Recently, The Wall Street Journal reported on the practice of some high prestige colleges using legacy status in its admissions process. In essence, the institutions favor applicants if their parents were also students at the school. The rationale is that legacy admissions leads to more generous donations. Note that the practice of favoring relatives of alumni is nothing new and has been going on for more than 100 years. Grateful parents are likely to shower the college with money before their child is admitted, afterwards, or both. The “problem” according to the article is that legacy admissions take up slots that could have (should have among social justice advocates) gone to students from under-represented and oppressed groups. Of course, since there is a finite number of openings each year, admitting anyone necessarily subtracts from the total number of available slots.

Note that legacy admissions is a departure from merit based student selection. While some colleges take this into account, other assiduously avoid them. They tell alums, “we want your child to apply, but we give no special favors.” To an advocate of merit this is a step in the right direction.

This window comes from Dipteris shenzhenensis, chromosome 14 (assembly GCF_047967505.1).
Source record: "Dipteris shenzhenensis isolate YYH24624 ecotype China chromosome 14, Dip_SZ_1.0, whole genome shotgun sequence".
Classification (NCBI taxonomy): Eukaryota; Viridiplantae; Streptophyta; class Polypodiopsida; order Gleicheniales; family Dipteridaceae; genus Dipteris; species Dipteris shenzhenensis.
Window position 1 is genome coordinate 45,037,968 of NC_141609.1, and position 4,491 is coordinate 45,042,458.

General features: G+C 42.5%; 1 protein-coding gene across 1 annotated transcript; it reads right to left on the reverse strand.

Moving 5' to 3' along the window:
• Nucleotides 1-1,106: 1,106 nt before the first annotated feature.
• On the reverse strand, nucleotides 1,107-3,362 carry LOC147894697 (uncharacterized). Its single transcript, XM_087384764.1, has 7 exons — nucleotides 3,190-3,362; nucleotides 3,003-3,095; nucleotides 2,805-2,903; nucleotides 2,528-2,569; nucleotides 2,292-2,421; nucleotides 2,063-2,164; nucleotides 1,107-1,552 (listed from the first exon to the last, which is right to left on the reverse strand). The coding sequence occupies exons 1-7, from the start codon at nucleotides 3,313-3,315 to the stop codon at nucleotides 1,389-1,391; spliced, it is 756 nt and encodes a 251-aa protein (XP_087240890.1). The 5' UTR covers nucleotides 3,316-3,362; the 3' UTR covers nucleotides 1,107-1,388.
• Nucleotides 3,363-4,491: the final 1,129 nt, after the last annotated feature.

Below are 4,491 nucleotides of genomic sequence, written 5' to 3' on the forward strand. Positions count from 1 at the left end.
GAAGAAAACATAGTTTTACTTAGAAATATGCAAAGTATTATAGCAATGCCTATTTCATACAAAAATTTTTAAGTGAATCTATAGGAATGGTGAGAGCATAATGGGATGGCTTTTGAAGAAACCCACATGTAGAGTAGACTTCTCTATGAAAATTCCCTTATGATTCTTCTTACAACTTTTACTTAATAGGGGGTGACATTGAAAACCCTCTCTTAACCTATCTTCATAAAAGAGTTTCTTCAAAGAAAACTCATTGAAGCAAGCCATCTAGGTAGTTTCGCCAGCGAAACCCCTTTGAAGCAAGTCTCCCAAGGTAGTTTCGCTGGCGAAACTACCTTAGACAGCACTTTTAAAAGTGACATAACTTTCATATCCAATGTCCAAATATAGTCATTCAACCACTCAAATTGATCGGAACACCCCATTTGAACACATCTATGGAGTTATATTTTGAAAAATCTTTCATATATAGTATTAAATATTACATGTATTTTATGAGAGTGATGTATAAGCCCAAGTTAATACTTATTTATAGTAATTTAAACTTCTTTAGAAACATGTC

While the future is always uncertain, there are some indications that college admissions based on group membership will decrease. In 2014 an organization representing Asian students sued Harvard University for unfair discrimination. According to the plaintiffs, Harvard has systematically rejected ethnic Asians with high grades and high test scores in favor of other ethnic minorities with less impressive records. Their argument is that students with excellent records should be admitted on merit and their ethnicity should not be held against them. The final outcome of the case could have consequences that impact on many other colleges besides Harvard.

Here is a question for the plaintiffs in the Harvard case. If it is wrong to discriminate against ethnic Asians is it also wrong to discriminate against people of any ethnic group? The correct answer is that ethnic membership should not count at all in college admissions. The “social justice” answer is that members of oppressed groups deserve every consideration, and anyone belonging to a group that has historically been oppressive deserves nothing.

The best long-term outcome requires that college recruiters change their world-view. They should focus on individual achievement and give up the Marxian practice of viewing applicants as representatives of either “good groups” or “bad groups?” It is not too late for them to correct their errors.